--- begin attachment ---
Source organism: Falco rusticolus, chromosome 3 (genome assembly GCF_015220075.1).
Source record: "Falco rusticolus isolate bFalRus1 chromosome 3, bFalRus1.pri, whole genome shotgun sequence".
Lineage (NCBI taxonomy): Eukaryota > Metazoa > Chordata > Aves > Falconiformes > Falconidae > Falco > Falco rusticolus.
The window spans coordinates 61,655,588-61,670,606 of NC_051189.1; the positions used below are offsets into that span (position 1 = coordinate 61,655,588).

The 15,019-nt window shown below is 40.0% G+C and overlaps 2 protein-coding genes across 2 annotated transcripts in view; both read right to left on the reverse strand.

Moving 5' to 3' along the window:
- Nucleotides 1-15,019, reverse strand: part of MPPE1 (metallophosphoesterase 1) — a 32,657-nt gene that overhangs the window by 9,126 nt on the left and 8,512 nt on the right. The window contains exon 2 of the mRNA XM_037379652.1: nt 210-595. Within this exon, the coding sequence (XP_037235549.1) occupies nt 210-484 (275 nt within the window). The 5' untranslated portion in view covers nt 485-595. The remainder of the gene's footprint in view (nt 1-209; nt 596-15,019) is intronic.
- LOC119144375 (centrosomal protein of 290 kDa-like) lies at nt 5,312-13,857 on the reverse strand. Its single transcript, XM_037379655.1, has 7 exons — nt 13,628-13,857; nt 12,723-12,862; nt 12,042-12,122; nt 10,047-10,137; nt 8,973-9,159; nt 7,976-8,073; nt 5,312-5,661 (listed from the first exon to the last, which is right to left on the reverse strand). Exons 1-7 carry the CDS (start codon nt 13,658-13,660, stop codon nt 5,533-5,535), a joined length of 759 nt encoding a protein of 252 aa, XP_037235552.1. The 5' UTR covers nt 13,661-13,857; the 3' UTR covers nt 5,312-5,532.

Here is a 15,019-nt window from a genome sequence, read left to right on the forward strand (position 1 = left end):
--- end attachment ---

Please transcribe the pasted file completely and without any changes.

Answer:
Source organism: Falco rusticolus, chromosome 3 (genome assembly GCF_015220075.1).
Source record: "Falco rusticolus isolate bFalRus1 chromosome 3, bFalRus1.pri, whole genome shotgun sequence".
Lineage (NCBI taxonomy): Eukaryota > Metazoa > Chordata > Aves > Falconiformes > Falconidae > Falco > Falco rusticolus.
The window spans coordinates 61,655,588-61,670,606 of NC_051189.1; the positions used below are offsets into that span (position 1 = coordinate 61,655,588).

The 15,019-nt window shown below is 40.0% G+C and overlaps 2 protein-coding genes across 2 annotated transcripts in view; both read right to left on the reverse strand.

Moving 5' to 3' along the window:
- Nucleotides 1-15,019, reverse strand: part of MPPE1 (metallophosphoesterase 1) — a 32,657-nt gene that overhangs the window by 9,126 nt on the left and 8,512 nt on the right. The window contains exon 2 of the mRNA XM_037379652.1: nt 210-595. Within this exon, the coding sequence (XP_037235549.1) occupies nt 210-484 (275 nt within the window). The 5' untranslated portion in view covers nt 485-595. The remainder of the gene's footprint in view (nt 1-209; nt 596-15,019) is intronic.
- LOC119144375 (centrosomal protein of 290 kDa-like) lies at nt 5,312-13,857 on the reverse strand. Its single transcript, XM_037379655.1, has 7 exons — nt 13,628-13,857; nt 12,723-12,862; nt 12,042-12,122; nt 10,047-10,137; nt 8,973-9,159; nt 7,976-8,073; nt 5,312-5,661 (listed from the first exon to the last, which is right to left on the reverse strand). Exons 1-7 carry the CDS (start codon nt 13,658-13,660, stop codon nt 5,533-5,535), a joined length of 759 nt encoding a protein of 252 aa, XP_037235552.1. The 5' UTR covers nt 13,661-13,857; the 3' UTR covers nt 5,312-5,532.

Here is a 15,019-nt window from a genome sequence, read left to right on the forward strand (position 1 = left end):